Let us consider countries and lakes. These geographical objects do not have sharply defined boundaries since natural phenomena (e.g. drought or heavy rainfalls) may alter the volume of water contained in a lake. Thus, one can think these are vague objects. Nevertheless, vagueness can emerge from other unexpected observations. In 1967, Benoît Mandelbrot [208] argued that the measured length of the coastline of Great Britain (or any island for that matter) depends on the scale of measurement. Thus, Great Britain is a vague object since its boundaries are not sharp. Nevertheless, one may argue that here there is no genuine geographical vagueness, instead this is just a problem of representation. A response to this argument was put forth by Michael Morreau [224]. Obviously, if the existence of vague objects is a matter of representation, then there are obviously no vague objects including animals. Consider Koula the dog. Koula has hair that she will lose tonight, so it is a questionable part of her. Because Koula has many such questionable parts (e.g. nails, whisker), she is a vague dog. Assume that Koula is not a vague dog. Instead, assume that there are many precise mammals that must be dogs because they differ from each other around the edges of the hair. Obviously, all these animals are dogs that differ slightly when compared to Koula. All of these candidates are dogs, and they have very small differences between them. If vagueness is a matter of representation, then, wherever I own a dog, I own at least a thousand dogs. Clearly, this is not the case.

Gareth Evans [119] presented an argument that proves that there are no vague objects. Evans used the modality operator to express indeterminacy. Thus, is read as it is indeterminate whether . The dual of is the operator and is read as it is determinate that . Evans started his argument with the following premise:


This means that it is true that it is indeterminate whether and are identical. Next, he transformed this expression to an application of some sort of ?-abstraction:


Of course, it is a fact that it is not indeterminate whether is identical to :


Using this "trick" to derive formula 1.2, one gets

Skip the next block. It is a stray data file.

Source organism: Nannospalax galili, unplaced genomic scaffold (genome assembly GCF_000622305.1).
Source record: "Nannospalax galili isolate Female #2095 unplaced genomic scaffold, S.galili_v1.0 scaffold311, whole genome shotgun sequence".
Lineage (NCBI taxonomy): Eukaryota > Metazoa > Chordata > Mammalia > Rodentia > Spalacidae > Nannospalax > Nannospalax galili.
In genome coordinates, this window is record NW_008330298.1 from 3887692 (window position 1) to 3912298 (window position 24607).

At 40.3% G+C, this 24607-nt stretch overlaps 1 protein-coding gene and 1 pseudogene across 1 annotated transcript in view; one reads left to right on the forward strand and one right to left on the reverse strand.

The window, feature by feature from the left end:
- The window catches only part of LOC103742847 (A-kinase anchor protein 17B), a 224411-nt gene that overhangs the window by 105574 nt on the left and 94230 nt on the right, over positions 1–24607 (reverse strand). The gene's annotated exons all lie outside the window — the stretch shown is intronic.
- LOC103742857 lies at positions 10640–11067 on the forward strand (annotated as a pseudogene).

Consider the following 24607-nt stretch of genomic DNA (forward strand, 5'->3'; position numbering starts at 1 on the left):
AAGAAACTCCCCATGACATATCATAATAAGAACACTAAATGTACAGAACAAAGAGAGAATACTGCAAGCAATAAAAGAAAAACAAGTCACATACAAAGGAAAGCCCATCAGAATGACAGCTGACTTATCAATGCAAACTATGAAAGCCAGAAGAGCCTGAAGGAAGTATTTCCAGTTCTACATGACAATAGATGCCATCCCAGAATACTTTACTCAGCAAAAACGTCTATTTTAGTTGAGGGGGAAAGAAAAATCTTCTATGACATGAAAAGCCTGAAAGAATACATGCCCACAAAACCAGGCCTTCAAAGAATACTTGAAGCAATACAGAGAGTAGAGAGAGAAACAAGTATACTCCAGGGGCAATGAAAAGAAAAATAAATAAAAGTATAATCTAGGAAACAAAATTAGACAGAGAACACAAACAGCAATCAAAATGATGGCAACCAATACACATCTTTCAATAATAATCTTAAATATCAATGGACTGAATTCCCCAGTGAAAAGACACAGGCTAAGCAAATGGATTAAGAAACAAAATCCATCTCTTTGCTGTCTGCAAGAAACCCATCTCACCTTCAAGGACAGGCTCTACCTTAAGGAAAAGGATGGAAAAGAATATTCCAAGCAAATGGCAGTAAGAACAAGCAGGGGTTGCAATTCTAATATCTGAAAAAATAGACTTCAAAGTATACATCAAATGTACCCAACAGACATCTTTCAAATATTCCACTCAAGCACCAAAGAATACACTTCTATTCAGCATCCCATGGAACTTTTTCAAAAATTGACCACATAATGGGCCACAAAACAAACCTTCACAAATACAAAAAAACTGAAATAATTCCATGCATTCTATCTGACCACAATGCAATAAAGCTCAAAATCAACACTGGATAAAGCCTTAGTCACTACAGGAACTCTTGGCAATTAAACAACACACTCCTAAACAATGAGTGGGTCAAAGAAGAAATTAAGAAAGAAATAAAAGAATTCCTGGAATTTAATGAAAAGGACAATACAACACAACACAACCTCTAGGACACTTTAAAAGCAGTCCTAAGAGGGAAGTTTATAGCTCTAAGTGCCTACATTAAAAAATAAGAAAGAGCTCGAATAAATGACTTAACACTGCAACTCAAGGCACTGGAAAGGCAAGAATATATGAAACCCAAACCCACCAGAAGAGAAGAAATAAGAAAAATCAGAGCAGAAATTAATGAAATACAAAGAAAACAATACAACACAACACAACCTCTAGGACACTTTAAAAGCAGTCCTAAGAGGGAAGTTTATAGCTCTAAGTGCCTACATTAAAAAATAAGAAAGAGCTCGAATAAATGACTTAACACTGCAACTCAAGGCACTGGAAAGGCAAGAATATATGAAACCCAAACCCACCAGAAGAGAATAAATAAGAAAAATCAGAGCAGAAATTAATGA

Finally, he used the identity of indiscernibles principle to derive from 1.2 and 1.4:

meaning that and are not identical. So we started by assuming that it is indeterminate whether and are identical and concluded that they are not identical. In different words, indeterminate identities become nonidentities, which makes no sense, therefore, the assumption makes no sense. The identity of indiscernibles principle (see [125] for a thorough discussion of this principle) states that if, for every property , object has if and only if object has , then is identical to . This principle was initially formulated by Wilhelm Gottfried Leibniz.

A first response to this argument is that the logic employed to deliver this proof is not really adequate. Francis Jeffry Pelletier [240] points out that when one says that an object is vague, then this means that there is a predicate that neither applies nor does not apply to it. Thus when you have a meaningful predicate , it makes no sense to make it indeterminate by just prefixing it with the operator. Although this logic is not appropriate for vagueness, still this does not refute Evan's argument.

Edward Jonathan Lowe [196] put forth an argument that is a response to Evans' "proof":

Suppose (to keep matters simple) that in an ionization chamber a free electron is captured by a certain atom to form a negative ion which, a short time later, reverts to a neutral state by releasing an electron . As I understand it, according to currently accepted quantum-mechanical principles there may simply be no objective fact of the matter as to whether or not is identical with .

The idea behind this example is that "identity statements represented by '' are 'ontically' indeterminate in the quantum mechanical context" [126] (for a thorough discussion of the problem of identity in physics see [127]). Lowe's argument prompted a series of responses, nevertheless, we are not going to describe them here and the interested reader can read a summary of these responses in [83]. In a way, these responses culminated to a revised à la Evans proof based on Lowe's initial argument:

  1. (i) At , ( has been emitted).
  2. (ii) So at , ( has been emitted).
  3. (iii) But at , ( has been emitted).
  4. (iv) So at , ( has been emitted).
  5. (v) Therefore, .

It is possible to provide a reinterpretation of quantum mechanics that does not use probabilities but possibilities instead [277]. This reinterpretation assumes that vagueness is a fundamental property of the world. Although the ideas involved are very simple, still they require a good background in quantum mechanics and in ideas that we are going to present in this book.

1.2 Vagueness, Ambiguity, Uncertainty, etc.

We explained that a vague concept is one that is characterized by fuzzy boundaries, still this is not a precise definition as the Sorites Paradox has demonstrated. Of course, one could say that it is an oxymoron to expect a precise definition which by its very nature is not precise. Not so surprisingly, at least to these authors, is the definition that is provided by Otávio Bueno and Mark Colyvan [51]:

Definition 1.2.1 A predicate is vague just in case it can be...